The price of the iPhone at $175 plus $25 a month service from Consumer Cellular is trivial compared to the cost of the hearing aid

Monday, October 15, 2018

Cloud Printer Offline

 Let's say that you set up your printer as a Cloud printer and now suddenly find it's offline.     You make sure it's turned on, but when you go to print, it's still offline.

This is a bug. It happens especially when a printer has not been used for a time.

The solution is to delete the printer and reinstall it

To delete the printer, initiate a print job and click on “change” to display printers and print jobs,  then click on “printers”and delete the offending printer.

To reinstall, go to the printer and get the IP number, such as

I also use a utility called “fing” to provide me that number from my network without going to the printer.

With the IP number in hand, simply type that number into your browser and re-register your printer.

Wednesday, September 12, 2018

Fixing the Nook Tablet and Others

The Nook tablet from Barnes & Noble is appealling in price,  size, and operating system.

It goes on sale for as little as $30, fits easily in a pocket, and runs the pure Android system from Google, as compared with the Kindle tablets.

It can do phoning with Hangouts where there is Wi-Fi,  and do it a lot cheaper than a big iPhone.

The problem is that it has woefully little memory…

Think of RAM memory as oxygen,  and application memory as body parts.

The use of both needs to be maximized, while the basic minimum apps still need to be installed.

These include Amazon Buying and eBay, Pandora, Spotify, Kindle, an internal music player, and maybe a news app like Microsoft News and/or Google News.   A better alternative to the last would be to have news delivered by email,

Without these, the Nook does not offer enough to be bothered carrying around.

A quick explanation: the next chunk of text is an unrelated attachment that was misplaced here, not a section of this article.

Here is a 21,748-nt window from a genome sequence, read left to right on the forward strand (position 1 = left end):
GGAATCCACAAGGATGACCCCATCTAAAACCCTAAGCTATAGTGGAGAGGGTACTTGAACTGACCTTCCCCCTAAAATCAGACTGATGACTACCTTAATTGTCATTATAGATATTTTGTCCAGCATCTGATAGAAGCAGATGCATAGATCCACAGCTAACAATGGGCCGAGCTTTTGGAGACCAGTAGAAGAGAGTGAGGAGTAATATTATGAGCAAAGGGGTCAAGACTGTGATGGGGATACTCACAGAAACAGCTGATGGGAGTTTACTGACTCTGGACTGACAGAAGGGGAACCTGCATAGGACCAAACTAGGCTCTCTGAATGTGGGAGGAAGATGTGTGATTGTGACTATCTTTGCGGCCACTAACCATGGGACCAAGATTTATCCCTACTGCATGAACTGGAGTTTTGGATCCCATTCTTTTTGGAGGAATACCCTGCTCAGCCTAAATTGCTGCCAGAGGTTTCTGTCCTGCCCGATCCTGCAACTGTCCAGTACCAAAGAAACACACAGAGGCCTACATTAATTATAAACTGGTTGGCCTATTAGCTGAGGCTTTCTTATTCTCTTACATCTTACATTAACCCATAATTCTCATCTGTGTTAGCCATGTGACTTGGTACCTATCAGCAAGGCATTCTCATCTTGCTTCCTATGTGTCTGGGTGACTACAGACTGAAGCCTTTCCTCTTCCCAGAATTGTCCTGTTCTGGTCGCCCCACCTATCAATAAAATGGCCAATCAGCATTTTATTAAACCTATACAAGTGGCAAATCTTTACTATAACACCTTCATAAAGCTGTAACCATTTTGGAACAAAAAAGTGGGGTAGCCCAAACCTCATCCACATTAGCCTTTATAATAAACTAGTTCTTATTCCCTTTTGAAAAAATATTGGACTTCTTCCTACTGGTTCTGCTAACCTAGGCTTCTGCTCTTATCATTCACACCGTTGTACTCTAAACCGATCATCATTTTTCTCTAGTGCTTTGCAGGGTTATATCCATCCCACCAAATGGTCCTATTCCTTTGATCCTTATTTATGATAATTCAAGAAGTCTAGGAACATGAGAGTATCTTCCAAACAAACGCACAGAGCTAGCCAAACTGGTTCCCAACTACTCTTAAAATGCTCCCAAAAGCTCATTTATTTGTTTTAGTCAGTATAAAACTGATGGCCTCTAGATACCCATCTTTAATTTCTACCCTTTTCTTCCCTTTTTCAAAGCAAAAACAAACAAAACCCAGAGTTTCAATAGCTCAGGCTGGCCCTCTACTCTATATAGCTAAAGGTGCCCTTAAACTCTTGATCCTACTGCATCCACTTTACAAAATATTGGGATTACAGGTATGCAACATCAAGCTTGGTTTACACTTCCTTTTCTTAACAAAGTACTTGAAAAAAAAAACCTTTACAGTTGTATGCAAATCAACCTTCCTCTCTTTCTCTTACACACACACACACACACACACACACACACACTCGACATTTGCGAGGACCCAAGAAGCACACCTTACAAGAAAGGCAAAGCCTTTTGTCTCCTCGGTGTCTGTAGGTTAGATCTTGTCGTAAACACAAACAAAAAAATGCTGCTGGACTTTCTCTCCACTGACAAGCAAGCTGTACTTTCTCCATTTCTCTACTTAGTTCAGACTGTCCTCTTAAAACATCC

Installing Opera Mini as a browser will not only speed up browsing but also give access to Amazon and eBay without needing to use memory to install them.

Amazon Kindle needs to be installed first.    Now we can have all our books with us and not two devices.

We need actually to uninstall Nook itself.     Don't worry, we are going to reinstall it as an app and save a 100mb  in the process. We do want Barnes & Noble to stay alive in competition with Amazon.

We then need a little known but essential app from Google called Google Go Files.     This app will clean memory as needed, and without the delay of other apps with commercials.

In order to do voice browsing we need the Google Voice app as well.

Where websites are designed to fit on our tablet, we need simply to load them and save them to our home screen where they appear like any other app.

(One concern about the Nook specifically is that we need to be very careful adding memory.    If not done carefully, the memory will slide past the memory slot and disappear inside the device.)

Otherwise older tablets may need a similar approach to the Nook..

Whereas the Nexus 7 2013 still does not need special efforts to run well,  its original predecessor, the 2012, is also burdened with too little memory.

It can benefit from such an approach, especially the Google Go Files app.

Older smartphones can be revived the same way.

Wednesday, August 29, 2018


As we age the challenges of hearing it can be daunting.   Getting a resolution can be your full-time job for a time.

A good place to start researching is the National Institute of Health site as follows:

The important point is that most of us have hearing loss by 75.

The most important thing to do is live in  a place where the problems of aging and hearing are addressed.

Here at Happy Valley we have state of art facilities in our auditoriums and heaters.   No effort or expense has been spared so that we can hear speakers and music.

In one of our oldest dining rooms we also have remarkable design and engineering dedicated to all facets of aging, safety, and efficiency.

A newer dining room has very bad design.  It is loaded with hard reflective surfaces to an extreme.   Even those with the best of hearing must shout. In a large facility like this there's always somebody who doesn't get the message that this facility is for the aging.